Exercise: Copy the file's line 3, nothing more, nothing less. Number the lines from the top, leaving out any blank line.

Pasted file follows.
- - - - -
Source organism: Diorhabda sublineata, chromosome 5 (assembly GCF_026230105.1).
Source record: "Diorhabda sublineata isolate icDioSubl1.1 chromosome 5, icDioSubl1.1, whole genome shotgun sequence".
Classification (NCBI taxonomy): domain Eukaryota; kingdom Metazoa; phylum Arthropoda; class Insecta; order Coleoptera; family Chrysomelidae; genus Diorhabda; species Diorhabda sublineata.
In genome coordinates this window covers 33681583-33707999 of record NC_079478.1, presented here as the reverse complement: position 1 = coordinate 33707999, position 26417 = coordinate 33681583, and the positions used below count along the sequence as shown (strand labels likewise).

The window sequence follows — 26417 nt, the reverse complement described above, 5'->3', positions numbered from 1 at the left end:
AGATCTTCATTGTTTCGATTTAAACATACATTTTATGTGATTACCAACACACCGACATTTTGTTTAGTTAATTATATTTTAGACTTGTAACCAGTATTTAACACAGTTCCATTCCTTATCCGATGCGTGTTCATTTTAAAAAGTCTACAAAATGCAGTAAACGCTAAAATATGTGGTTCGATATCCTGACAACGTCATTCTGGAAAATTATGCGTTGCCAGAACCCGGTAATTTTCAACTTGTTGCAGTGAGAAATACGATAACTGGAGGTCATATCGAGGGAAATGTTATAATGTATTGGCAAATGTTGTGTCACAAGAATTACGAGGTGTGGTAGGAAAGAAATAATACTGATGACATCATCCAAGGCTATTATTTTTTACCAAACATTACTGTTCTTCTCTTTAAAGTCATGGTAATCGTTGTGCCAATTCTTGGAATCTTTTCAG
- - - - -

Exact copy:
Classification (NCBI taxonomy): domain Eukaryota; kingdom Metazoa; phylum Arthropoda; class Insecta; order Coleoptera; family Chrysomelidae; genus Diorhabda; species Diorhabda sublineata.